Floods in Indonesia capital paralyse parts of city, cut power
JAKARTA (Reuters) – Flooding caused by torrential rain paralysed large parts of Indonesia’s capital on Tuesday, as major streets were inundated with murky, brown flood water and power supplies cut in certain parts of the city.
Indonesia’s weather agency linked the rains to tropical cyclones in Australia and in the Indian ocean that had caused bad weather across the islands of Java, Bali and Nusa Tenggara. The agency also warned of high waves in the seas south of Java.
Flooding was particularly severe in the Bekasi area west of the capital, though big swathes of the low-lying city were also badly affected.
Jakarta police, via its Instagram account, warned of road closures due to flooding and train services also suffered major disruption.
Videos and photos posted by Jakarta police showed flooded street in an industrial area in East Jakarta with lines of halted trucks and scores of motorcycles.
Indonesian state electricity utility Perusahaan Listrik Negara (PLN) said in a statement that electricity was shut off to 326 substations to ensure safety.
Jakarta is prone to flooding and at the start of the year the city suffered some of the heaviest rains since records begun, causing floods that killed more than 60 people and displaced around 175,000 people.
(Reporting by Fransiska Nangoy and Ed Davies; Editing by Himani Sarkar)
About a fifth of snow on one of Antarctica’s islands has vanished due to a recent heat wave.
Record-breaking warm temperatures the continent experienced from Feb. 5 to Feb. 13 managed to melt 20 percent of snow on Eagle Island — an island located on the northwestern peninsula of Antarctica — in a matter of days, according to the NASA Earth Observatory.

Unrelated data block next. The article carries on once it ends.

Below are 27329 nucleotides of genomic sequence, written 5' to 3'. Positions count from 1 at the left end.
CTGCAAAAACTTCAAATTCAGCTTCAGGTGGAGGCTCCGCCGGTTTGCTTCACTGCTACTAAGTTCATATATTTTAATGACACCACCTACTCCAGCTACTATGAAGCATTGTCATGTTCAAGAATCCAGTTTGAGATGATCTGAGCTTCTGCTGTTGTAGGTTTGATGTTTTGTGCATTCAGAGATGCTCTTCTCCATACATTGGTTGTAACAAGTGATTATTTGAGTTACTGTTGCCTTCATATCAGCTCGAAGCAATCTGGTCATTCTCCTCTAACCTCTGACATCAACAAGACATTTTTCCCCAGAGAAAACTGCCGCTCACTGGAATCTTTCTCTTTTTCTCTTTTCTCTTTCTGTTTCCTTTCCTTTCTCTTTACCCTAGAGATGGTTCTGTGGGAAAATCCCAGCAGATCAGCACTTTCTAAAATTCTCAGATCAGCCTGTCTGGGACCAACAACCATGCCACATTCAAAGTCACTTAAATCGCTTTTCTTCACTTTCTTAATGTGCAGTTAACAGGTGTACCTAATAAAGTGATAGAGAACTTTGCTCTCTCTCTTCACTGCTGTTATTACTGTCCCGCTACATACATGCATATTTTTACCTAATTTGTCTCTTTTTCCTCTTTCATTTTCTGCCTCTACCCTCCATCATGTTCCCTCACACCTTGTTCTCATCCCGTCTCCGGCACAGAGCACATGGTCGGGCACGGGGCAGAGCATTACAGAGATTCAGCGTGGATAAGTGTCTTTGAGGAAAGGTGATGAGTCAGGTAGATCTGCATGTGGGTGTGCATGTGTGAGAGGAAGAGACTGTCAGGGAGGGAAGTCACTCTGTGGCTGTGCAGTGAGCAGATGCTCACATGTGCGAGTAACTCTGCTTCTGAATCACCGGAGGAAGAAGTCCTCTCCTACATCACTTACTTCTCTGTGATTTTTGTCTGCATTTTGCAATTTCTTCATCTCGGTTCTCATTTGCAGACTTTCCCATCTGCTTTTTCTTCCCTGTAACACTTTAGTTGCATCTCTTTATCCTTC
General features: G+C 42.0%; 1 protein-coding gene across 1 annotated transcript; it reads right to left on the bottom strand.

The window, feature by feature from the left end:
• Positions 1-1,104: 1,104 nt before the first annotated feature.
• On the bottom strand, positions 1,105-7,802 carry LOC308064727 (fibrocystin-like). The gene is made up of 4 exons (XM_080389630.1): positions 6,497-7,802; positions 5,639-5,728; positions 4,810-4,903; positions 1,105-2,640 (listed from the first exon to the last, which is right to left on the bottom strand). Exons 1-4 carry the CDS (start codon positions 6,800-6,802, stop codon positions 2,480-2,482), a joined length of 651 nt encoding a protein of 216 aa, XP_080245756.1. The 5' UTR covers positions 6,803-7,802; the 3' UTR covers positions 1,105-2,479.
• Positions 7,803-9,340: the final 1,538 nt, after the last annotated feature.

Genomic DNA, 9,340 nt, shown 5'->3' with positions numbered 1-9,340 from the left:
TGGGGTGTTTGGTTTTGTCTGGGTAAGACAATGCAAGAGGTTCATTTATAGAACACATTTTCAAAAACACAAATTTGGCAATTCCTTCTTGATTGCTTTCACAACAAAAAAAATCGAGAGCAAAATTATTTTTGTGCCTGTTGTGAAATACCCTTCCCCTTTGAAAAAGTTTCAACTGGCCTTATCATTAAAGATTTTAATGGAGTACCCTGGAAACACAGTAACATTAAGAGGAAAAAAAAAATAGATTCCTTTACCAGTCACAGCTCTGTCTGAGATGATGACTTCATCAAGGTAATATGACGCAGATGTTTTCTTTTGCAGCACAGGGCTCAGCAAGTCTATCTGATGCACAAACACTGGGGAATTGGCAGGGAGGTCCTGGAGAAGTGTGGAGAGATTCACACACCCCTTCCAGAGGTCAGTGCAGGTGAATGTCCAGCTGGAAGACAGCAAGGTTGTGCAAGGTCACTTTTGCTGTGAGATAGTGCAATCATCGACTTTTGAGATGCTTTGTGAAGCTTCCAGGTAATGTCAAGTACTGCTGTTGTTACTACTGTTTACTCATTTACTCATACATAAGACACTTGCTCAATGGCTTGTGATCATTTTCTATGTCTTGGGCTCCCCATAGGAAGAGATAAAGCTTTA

Mauri Pelto, a glaciologist at Nichols College, told NASA’s publishing outlet that four inches of Eagle Island’s snowpack thawed away following an warm spell earlier this month, exposing much of the land beneath the island’s ice cap and creating pools of meltwater on its surface.
“I haven’t seen melt ponds develop this quickly in Antarctica,” said Pelto. “You see these kinds of melt events in Alaska and Greenland, but not usually in Antarctica.”
Scientists experienced the hottest day ever recorded on the continent on Feb. 6 when the temperature at Antarctica’s Esperanza base reached 65 degrees Fahrenheit (18.3 degrees Celsius), surpassing the previous record of 63.5 degrees Fahrenheit (17.5 degrees Celsius) set on March 24, 2015 at the same base, according to Argentina’s national meteorological service (SMN).
The SMN said that the nearby Marambio research station also logged the highest temperature of 57.3 degrees Fahrenheit (14.1 degrees Celsius) for the month of February, exceeding the previous record 56.8 degrees Fahrenheit (13.8 degrees Celsius) held on Feb. 24, 2013.